If you want to know the state of television advertising, there’s no better—or more outspoken or more hilarious—source than Bob Garfield ’77 Lib. For 17 years, he’s been advertising critic at Advertising Age magazine, providing irreverent and insightful opinions on the best and worst in commercials. His candor and insight have made him arguably the nation’s foremost advertising critic.
He’s also the author of a new book: And Now a Few Words from Me: Advertising’s Leading Critic Lays Down the Law, Once and For All (McGraw Hill). In an interview at his home outside Washington, D.C., Garfield was more than happy to explain how smart people make stupid ads—and why he doesn’t watch much television. Really.
Q: You write in your book that advertising provides a cultural snapshot. What will future anthropologists see in today’s ads?
Garfield: Fundamentally, they will see a culture that was at war with itself, that didn't know which direction it wanted to go—to greater consumption or to greater social responsibility, to more spirituality or to less, to politeness or to militant rudeness. There’s a lot of mixed messages out there right now.
Q: What percentage of TV commercials deserve a thumbs-down?
Garfield: I would say that probably 90% of the ads produced are ads that I would not have approved if I were the client. I find that a troubling statistic.
Q: Why do so many ads come up short?
Garfield: Three big reasons. On the agency side, the creative culture—and you can put quotes around “creative”—is not a business culture. These people think in terms of their résumé, and impressing their parents and friends and colleagues. Not the client.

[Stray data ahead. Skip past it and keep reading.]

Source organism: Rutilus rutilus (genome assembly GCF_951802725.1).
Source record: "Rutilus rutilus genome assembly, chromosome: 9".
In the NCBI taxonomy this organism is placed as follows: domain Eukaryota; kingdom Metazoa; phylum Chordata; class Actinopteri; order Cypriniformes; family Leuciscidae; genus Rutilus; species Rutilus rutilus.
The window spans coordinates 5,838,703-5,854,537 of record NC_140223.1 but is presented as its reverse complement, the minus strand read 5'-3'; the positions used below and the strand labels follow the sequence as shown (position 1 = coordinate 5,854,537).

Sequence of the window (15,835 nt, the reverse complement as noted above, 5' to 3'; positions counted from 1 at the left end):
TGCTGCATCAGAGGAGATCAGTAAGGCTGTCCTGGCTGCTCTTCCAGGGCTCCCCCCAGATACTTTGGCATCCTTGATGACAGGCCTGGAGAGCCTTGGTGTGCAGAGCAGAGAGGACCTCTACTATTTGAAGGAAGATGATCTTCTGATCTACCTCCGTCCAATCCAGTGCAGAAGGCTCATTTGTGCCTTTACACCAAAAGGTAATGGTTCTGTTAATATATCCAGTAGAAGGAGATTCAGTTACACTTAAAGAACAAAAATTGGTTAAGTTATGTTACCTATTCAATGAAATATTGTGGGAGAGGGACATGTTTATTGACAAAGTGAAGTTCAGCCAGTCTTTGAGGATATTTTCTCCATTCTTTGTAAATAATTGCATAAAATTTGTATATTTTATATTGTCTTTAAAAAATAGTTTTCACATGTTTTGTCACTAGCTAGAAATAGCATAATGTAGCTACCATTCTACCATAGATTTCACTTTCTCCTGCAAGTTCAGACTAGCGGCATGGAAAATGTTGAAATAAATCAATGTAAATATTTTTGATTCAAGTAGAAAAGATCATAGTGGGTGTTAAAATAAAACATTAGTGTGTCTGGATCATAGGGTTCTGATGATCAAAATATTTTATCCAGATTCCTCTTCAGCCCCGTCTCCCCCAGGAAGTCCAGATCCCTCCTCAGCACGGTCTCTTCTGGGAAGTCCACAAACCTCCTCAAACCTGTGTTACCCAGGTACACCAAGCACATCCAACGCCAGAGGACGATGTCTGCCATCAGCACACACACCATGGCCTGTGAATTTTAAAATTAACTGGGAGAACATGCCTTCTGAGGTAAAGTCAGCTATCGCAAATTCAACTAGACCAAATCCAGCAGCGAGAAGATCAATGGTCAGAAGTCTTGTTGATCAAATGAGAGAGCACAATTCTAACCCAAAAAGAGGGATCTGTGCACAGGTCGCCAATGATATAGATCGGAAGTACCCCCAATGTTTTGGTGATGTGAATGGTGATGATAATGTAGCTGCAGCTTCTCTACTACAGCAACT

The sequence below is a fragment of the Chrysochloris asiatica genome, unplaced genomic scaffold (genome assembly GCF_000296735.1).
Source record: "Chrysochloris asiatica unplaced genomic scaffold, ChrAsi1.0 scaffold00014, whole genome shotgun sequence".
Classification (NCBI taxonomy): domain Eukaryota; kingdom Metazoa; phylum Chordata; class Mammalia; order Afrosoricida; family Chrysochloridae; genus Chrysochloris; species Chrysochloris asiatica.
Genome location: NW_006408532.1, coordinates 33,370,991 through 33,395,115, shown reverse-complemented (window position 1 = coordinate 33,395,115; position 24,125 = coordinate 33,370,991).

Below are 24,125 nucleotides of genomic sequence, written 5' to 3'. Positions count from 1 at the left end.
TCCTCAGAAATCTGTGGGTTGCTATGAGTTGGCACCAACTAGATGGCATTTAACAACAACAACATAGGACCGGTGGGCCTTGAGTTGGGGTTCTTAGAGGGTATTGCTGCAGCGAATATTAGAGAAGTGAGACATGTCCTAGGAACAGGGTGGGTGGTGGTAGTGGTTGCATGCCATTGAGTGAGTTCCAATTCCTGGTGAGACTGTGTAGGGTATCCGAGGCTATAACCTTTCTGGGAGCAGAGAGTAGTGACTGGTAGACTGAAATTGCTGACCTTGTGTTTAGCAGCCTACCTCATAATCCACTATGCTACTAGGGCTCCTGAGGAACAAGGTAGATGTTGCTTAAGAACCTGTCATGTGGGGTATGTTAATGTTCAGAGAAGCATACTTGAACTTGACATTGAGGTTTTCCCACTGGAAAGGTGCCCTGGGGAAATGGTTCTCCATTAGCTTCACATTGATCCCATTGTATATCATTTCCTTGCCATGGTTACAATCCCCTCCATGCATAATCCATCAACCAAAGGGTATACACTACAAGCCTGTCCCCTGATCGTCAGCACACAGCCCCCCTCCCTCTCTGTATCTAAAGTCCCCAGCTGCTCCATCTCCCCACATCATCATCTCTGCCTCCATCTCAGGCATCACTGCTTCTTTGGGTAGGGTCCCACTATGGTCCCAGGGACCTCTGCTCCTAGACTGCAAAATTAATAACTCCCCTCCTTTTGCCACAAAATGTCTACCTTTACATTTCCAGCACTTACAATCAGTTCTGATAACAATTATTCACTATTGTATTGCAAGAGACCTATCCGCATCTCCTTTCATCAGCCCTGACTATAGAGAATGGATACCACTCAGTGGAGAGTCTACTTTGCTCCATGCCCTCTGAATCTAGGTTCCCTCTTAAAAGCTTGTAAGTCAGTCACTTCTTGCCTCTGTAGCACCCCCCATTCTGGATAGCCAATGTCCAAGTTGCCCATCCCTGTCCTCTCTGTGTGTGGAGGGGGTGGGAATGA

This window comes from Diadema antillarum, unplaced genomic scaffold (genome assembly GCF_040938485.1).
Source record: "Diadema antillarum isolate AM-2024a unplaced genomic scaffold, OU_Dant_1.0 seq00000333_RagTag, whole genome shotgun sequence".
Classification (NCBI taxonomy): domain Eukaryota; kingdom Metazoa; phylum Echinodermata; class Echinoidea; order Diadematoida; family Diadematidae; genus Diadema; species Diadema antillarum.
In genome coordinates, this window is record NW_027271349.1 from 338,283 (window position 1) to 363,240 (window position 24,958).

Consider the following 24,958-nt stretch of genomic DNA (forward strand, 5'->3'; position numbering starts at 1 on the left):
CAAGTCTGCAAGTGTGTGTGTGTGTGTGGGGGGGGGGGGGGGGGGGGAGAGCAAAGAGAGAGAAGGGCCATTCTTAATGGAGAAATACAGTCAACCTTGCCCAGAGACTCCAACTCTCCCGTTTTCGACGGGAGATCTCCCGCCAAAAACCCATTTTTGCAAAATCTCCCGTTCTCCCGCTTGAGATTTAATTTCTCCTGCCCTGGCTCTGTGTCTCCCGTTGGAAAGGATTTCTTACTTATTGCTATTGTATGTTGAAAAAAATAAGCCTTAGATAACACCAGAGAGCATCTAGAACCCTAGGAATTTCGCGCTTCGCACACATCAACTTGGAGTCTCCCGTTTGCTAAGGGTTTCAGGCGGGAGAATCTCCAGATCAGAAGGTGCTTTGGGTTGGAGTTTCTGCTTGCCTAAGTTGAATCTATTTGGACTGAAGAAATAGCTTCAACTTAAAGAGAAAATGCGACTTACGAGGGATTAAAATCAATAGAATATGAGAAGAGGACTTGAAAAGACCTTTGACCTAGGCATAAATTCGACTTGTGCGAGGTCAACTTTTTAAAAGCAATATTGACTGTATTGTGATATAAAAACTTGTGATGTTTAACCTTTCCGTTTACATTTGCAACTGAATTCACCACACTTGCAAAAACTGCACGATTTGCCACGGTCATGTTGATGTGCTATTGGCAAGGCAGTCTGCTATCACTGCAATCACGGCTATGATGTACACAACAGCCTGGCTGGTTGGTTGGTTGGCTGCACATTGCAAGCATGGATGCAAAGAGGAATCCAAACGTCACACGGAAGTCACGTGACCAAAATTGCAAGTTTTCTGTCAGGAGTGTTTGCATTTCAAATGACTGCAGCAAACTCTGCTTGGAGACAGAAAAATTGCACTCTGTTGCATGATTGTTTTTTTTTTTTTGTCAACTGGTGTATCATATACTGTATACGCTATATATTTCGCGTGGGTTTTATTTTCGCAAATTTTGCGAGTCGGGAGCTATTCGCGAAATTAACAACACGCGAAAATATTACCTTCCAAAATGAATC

Secondly, advertisers get involved in these elaborate ads and completely lose sight of how the end result will be regarded by the viewers, who are walking in and out of the family room trying to wolf down macaroni and cheese before Wheel of Fortune comes on. Most of the worst ads I’ve seen have not slipped in under the radar, either. They have been sent to me in FedEx packages filled with elaborate press releases bragging about some creative breakthrough, and they’re almost always atrocities. Or, as I like to call them, “advertrocities.”
Back in 1998, Just for Feet ran a commercial during the Super Bowl in which several white guys in a Humvee chase a barefoot black runner across the Kenyan countryside. They hunt him down and sedate him with a dart, and when he wakes up he discovers that they have put new running shoes on his bare Kenyan feet. The Friday before the Super Bowl, I called the ad agency and said, “Please tell me you’re not running this spot,” and they said, “We think it’s humorous.” Well, it appeared just that once, and as far as I know, it’s the only case where a company has sued its ad agency for malpractice.